How to Paint a Golf Cart Body

By Jamie Lisse

A golf cart can start to look a little faded after being out in the sun for a while. If you want to spruce up your golf cart, you can give it a new paint job. You can even make your golf cart stand out by painting the body any color that you want. Painting a golf cart body is not too difficult and can be completed in an afternoon.

Instructions

Difficulty: Moderately Easy
Step 1
Sand the surface of the golf cart body with 1000 grit sandpaper. Use a circular motion when you are sanding to get the best results. This will create a lot of dust, so wear safety goggles to keep the dust out of your eyes. Rinse the dust off with a hose when you are done and dry the body with a soft towel.
Step 2
Set up the golf cart in a garage to prevent any outside debris from blowing onto it while you are painting. Take some masking tape and plastic and cover all of the areas on the golf cart that you do not want to paint or get any paint on. Put the tape right along the area to be painted. Try to be accurate in your placement of the tape or you will miss some of the area that needs painting. Lay down cardboard or a drop cloth if you do not want paint on the floor.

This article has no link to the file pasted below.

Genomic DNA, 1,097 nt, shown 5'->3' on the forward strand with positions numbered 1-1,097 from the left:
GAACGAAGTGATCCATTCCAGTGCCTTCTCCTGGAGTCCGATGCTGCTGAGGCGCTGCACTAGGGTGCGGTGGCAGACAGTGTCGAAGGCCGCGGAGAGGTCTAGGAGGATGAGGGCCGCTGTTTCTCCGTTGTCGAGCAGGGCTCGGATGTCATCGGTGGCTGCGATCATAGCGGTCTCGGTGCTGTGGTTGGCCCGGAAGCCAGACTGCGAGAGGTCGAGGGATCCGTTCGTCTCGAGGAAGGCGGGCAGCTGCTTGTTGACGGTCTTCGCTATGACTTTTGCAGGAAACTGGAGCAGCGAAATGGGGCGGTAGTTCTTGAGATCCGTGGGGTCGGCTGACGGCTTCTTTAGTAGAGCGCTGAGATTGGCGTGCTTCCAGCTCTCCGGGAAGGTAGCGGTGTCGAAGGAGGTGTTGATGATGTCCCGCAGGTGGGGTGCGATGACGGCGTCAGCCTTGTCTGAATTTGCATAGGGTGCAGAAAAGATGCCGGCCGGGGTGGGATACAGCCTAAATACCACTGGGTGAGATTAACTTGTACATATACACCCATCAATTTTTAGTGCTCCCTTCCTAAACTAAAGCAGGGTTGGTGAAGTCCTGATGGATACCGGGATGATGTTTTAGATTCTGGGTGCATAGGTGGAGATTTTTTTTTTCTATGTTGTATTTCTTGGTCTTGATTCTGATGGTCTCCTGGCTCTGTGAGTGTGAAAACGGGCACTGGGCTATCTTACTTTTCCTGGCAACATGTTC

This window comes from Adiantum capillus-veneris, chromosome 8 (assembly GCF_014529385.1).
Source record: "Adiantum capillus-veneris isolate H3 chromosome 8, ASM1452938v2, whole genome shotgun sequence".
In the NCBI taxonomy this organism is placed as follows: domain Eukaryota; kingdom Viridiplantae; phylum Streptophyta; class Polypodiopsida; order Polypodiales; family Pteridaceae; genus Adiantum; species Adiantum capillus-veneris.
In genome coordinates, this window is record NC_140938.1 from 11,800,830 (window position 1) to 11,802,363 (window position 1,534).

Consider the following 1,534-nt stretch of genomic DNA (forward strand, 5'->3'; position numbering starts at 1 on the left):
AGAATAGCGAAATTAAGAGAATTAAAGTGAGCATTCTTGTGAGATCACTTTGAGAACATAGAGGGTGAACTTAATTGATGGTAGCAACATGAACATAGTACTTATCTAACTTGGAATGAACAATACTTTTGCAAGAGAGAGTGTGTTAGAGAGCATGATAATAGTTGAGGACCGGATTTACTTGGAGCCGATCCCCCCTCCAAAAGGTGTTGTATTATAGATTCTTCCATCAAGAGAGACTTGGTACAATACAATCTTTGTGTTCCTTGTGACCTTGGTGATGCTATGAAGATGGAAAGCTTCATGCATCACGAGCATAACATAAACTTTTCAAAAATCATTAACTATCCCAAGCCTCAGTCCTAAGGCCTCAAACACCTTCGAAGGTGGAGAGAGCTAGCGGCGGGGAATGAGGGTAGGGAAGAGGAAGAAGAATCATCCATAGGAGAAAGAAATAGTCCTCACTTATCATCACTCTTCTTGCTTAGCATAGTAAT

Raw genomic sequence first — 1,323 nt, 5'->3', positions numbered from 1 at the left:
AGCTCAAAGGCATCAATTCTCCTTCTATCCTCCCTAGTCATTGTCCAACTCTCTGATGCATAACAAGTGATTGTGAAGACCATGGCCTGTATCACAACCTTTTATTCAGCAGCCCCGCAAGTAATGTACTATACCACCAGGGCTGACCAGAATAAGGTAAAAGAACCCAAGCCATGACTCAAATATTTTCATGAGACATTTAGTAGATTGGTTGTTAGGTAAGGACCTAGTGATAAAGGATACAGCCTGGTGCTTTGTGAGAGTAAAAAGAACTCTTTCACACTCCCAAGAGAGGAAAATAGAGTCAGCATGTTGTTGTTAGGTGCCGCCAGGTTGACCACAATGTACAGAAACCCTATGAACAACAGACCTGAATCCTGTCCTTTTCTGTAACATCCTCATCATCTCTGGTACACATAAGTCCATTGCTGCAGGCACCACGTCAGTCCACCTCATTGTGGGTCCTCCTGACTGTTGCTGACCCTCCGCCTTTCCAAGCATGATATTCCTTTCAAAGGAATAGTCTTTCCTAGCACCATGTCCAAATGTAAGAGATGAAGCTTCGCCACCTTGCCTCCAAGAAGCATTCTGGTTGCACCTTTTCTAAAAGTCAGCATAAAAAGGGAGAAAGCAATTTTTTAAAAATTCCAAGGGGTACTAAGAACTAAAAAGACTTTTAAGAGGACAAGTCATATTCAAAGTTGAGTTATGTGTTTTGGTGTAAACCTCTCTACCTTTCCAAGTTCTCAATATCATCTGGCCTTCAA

Step 3
Get acrylic paint, primer and sealer from a local auto body paint shop or from an online retailer such as TCP Global. Two thin coats of primer should be applied first. Allow 20 minutes between each coat. Once the second coat is on it will need to dry for one hour. Once it is dry, use the sandpaper to buff the surface lightly to remove flaws, like paint bubbles. Clean any dust off with the towel.
Step 4
Spray on three to four base coats of the acrylic paint to the golf cart body. Allow 20 minutes between each coat. Let it dry for one hour after you have applied the final coat. Then apply two thin coats of the sealer for the topcoat. Be sure that you only buy sealer that is compatible with acrylic paint. Allow 30 minutes between each coat of the sealer.
Step 5
Leave the golf cart to dry for a 24-hour period. Once that period has passed, remove the masking tape and plastic and you will be able to use the golf cart and show off your new paint job.

About The Author

Jamie Lisse has been writing professionally since 1997. She has published works with a number of online and print publishers. Her areas of expertise include finance and accounting, travel, entertainment, digital media and technology. She holds a Bachelor of Arts in English.

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